Shares of banks fell up to four per cent on Monday after the Maharashtra
government decided to waive off farms loans of small and marginal farmers.
Union Bank of India and Oriental Bank of Commerce were the top losers, slipping 4.5 per cent and 4.2 per cent, respectively. Canara Bank, Bank of India, Indian Bank, Allahabad Bank and Bank of Baroda were the other major losers, losing anywhere between 3.1 per cent and 3.9 per cent. The Nifty Bank index fell about one per cent to 23,470. The impact of the loan waivers will be felt more on public sector banks (PSBs) than their private sector peers.
According to a note by Kotak Institutional Equities, Maharashtra
has nearly Rs 4.2 lakh crore of agriculture loans (comprising 23 per cent of loans) and Rs 1.2 lakh farm loans (seven per cent of loans) with PSBs
holding nearly 52 per cent of total farm loans, followed by cooperative banks (32 per cent) and private banks (12 per cent).
On Monday, Finance Minister Arun Jaitley met PSB chiefs to take stock of their finances. He said the government was working towards consolidation of state-owned banks and the Reserve Bank of India
was also in the process of preparing a list of bad loans where resolution is required under the insolvency and bankruptcy rule.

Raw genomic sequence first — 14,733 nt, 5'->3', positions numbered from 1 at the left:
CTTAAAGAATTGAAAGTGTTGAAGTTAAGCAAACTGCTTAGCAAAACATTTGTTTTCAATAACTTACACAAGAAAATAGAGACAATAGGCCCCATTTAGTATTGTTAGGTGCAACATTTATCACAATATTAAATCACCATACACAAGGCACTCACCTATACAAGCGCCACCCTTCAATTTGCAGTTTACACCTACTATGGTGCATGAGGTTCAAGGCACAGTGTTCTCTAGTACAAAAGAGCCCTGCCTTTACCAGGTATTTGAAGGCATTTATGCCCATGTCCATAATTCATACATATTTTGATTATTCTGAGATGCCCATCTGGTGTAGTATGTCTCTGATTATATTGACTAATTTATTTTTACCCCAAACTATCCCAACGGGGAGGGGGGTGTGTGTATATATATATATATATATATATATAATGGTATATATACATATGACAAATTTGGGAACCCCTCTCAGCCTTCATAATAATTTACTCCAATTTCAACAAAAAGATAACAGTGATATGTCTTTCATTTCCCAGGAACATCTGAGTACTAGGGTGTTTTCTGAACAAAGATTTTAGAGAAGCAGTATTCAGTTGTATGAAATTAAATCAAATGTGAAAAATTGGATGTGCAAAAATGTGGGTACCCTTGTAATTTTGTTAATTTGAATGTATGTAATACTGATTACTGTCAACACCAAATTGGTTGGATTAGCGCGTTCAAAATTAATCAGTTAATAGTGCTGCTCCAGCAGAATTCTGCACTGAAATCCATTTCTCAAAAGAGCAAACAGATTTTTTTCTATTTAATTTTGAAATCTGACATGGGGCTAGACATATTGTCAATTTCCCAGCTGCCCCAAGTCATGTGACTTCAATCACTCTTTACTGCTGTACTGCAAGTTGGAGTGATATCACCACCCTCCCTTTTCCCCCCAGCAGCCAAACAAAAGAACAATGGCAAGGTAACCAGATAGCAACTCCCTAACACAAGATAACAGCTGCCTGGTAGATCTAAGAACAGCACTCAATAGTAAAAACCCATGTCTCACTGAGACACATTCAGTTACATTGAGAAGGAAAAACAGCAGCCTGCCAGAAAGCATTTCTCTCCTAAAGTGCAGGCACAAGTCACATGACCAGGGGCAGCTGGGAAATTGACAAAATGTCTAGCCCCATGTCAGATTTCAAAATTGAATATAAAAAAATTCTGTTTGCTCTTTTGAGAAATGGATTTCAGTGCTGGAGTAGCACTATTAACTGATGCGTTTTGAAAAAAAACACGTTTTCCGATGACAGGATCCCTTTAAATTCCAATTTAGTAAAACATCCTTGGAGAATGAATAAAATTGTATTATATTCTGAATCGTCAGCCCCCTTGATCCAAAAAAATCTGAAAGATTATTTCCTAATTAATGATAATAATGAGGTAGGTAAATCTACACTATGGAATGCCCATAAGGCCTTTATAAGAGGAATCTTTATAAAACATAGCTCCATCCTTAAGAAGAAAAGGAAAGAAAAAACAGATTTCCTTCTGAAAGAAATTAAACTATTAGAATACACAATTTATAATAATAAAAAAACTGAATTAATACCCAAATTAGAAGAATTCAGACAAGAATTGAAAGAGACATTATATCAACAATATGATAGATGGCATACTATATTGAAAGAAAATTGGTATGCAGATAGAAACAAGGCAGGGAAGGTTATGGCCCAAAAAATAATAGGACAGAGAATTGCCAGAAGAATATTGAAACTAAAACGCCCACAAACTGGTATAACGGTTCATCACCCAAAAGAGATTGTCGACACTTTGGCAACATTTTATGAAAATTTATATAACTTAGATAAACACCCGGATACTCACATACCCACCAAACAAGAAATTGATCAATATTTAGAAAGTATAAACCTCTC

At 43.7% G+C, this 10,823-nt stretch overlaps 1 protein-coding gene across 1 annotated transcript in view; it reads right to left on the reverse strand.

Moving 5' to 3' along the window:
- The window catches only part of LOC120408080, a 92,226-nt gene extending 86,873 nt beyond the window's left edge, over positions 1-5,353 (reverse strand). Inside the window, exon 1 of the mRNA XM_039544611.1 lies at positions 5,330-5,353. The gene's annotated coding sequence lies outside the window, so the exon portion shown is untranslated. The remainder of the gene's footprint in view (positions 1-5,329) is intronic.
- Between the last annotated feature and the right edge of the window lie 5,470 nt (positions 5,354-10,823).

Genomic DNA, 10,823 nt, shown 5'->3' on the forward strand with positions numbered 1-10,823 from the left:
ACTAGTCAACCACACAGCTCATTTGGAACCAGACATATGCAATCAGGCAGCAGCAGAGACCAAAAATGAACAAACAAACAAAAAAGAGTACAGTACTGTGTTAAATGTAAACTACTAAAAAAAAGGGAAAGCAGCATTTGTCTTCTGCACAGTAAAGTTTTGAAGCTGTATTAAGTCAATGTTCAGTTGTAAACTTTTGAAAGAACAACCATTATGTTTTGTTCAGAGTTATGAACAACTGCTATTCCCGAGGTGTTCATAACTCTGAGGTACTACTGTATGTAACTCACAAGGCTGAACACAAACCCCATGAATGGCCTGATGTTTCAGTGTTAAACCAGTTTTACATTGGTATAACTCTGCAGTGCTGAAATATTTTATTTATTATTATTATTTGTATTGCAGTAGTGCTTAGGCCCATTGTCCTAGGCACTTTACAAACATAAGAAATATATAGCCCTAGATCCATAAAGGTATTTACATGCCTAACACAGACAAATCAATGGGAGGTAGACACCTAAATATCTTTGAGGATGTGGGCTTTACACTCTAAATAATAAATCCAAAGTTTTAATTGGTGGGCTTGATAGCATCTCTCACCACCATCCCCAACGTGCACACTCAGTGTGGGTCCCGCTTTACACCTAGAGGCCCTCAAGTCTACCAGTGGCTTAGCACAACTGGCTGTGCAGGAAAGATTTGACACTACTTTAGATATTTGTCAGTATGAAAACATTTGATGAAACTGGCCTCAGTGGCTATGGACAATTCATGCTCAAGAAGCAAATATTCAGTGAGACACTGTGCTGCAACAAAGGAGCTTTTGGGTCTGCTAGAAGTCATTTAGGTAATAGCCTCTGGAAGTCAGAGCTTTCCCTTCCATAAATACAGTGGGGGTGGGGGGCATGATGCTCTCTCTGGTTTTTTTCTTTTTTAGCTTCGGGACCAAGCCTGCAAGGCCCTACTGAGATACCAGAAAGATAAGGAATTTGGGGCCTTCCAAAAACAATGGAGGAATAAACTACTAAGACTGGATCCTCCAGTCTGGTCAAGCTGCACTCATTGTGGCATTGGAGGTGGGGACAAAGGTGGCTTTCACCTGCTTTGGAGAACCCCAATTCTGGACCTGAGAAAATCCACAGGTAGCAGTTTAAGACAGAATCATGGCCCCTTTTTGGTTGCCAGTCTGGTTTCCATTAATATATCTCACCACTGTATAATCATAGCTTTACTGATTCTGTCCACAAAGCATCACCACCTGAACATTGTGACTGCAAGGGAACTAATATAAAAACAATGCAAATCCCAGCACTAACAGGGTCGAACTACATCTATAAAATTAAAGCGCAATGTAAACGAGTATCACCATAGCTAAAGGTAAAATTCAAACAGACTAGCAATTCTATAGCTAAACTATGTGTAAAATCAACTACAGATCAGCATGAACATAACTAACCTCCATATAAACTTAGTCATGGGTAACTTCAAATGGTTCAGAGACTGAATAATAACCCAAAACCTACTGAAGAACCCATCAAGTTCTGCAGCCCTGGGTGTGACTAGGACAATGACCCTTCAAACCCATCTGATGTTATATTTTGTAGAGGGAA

government has reportedly waived off loans of small and marginal farmers with immediate effect, with these farmers being eligible for fresh loans despite being blacklisted earlier due to the overdue status of their loans.
“Frequent farm waivers create expectations of future waivers and can be serious disincentive to delay or stop loan repayments. Greater share of PSU banks in farm credit, which are considered quasi-government, increases the risk of moral hazard,” observed the Kotak report.
“Lower product profitability due to higher delinquencies can lead to higher interest rates or reduction in credit availability. This has obvious risk of greater reliance on unorganised sources for incremental credit needs,” it said.
Earlier this year, the Yogi Adityanth-led government in Uttar Pradesh had announced it would write off farm loans to the tune of over Rs 30,000 crore.
The loan waiver comes in the wake of banks' growing non-performing assets (NPAs) and under-capitalisation woes. McKinsey estimates the entire banking system will need capital to the tune of Rs 1.85-2.75 lakh crore till FY22 to manage their business.